List of text styles within the zero height web interface
Type hierarchy with placeholder text, nice little touch!

Embedding Other Assets

You're not limited to just Sketch assets. Zero Height also supports embedding prototype, videos, gifs and code snippets.

I hooked-up my global font and CSS files and then added some simple button code. The result is a live, working example to accompany the graphical assets. This is a great feature where designers and developers can collaborate to develop a single source of truth for each item within your system.

Adding javascript and css files to Zero Height
Zero height interface with coded button example

Rinse And Repeat

Go through your entire Sketch library and repeat the steps above until you've uploaded everything (or at least the key items). You can then move onto documentation.

Documenting Your Assets

It's all-well-and-good uploading Sketch libraries to Zero Height, but if you don't document them, then essentially you've just got a Sketch library file sitting in the Cloud and not a design system.

Documentation Structure

You don't need to document everything all at the same time. You can add detail over time. I took quite a bit of time up-front to add an overview and some fairly-detailed design principles. My list was something like the below:

  • Introduction
  • Design Principles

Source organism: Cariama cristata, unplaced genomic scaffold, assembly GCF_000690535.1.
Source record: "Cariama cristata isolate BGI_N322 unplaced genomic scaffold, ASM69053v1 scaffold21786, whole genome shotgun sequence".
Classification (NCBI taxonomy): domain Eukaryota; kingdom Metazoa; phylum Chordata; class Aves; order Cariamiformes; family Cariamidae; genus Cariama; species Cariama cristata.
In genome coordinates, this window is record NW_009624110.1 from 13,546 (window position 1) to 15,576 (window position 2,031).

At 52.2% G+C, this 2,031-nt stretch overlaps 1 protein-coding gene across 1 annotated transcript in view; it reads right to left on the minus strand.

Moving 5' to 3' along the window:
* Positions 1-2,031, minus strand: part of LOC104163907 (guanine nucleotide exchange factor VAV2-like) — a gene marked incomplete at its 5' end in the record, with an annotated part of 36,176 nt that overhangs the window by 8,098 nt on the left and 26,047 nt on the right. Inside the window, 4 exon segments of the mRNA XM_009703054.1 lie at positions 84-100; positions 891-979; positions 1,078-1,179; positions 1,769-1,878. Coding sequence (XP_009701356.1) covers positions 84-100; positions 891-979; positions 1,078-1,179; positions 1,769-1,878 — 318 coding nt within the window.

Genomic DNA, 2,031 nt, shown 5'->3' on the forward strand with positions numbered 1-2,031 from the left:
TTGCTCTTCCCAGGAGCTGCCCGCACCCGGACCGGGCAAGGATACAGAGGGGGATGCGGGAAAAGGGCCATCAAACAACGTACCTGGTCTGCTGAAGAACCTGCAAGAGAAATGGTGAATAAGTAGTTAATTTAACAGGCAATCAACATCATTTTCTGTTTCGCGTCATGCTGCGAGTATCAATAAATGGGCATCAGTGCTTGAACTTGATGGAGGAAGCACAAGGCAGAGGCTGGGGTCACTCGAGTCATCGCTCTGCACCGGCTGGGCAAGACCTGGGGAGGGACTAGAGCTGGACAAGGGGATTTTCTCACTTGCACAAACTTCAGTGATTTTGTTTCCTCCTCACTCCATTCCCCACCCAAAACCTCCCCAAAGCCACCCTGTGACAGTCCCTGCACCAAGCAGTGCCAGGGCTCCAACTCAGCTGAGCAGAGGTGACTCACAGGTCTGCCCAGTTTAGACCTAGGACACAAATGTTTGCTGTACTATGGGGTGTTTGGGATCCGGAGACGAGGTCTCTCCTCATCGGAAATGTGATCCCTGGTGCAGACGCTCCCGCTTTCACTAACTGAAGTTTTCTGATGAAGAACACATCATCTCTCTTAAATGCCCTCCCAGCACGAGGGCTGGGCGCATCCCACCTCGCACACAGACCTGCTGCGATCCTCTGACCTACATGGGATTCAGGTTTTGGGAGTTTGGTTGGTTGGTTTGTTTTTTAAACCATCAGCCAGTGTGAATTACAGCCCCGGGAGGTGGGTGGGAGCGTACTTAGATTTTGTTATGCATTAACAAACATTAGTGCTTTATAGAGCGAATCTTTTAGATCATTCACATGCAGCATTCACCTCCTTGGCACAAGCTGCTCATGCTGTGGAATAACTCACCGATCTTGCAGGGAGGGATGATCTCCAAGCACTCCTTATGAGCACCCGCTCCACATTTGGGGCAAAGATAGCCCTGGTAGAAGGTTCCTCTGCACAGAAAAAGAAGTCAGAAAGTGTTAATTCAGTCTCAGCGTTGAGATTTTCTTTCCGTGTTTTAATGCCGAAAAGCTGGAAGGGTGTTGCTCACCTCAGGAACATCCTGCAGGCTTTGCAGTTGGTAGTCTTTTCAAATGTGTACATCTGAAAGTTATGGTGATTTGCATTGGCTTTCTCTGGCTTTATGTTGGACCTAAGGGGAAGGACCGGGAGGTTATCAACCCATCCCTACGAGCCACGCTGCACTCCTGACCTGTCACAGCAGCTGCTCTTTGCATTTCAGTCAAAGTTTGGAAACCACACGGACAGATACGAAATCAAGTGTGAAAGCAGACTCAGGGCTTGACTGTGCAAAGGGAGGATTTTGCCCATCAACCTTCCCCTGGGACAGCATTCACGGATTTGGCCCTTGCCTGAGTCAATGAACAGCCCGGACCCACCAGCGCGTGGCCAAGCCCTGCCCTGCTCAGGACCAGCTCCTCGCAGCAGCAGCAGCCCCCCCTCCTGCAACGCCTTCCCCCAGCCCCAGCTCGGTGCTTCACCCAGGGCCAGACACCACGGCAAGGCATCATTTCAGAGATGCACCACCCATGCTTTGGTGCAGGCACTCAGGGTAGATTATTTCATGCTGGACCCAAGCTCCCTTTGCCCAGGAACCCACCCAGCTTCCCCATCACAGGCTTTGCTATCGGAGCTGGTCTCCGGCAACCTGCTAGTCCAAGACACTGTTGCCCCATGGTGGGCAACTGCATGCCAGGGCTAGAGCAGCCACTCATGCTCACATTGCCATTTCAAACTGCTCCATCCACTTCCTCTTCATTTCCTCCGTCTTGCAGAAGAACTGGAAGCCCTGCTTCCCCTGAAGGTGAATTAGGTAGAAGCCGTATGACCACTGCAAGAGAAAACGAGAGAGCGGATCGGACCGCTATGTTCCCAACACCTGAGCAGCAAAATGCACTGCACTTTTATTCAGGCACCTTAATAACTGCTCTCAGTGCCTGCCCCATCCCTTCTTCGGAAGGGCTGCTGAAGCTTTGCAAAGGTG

• Accessibility (work-in-progress)
  • Content (work-in-progress)
  • Tools
  • Roadmap
  • Change Log

The Devil's In The Details

I then went through my styles and components sections and added detail where I thought appropriate. The level of detail you include will depend on the complexity of your system and who its intended audience is.

Over time, as you add more components, documentation and code examples your system will become richer. It should provide your organisation (and external teams) with a single source of truth for both designers and developers to work together to produce consistent, delightful digital products.

Concluding Thoughts

Zero Height is a great tool to use alongside Sketch to kick-start your style guide or design system. There are many other tools out there, (besides the aforementioned Lingo and InVision DSM). I'd love to hear what tools you are using and also what you thought of this article.

Leave a comment below or give me a shout on twitter.

Thanks for reading and good luck with your design system.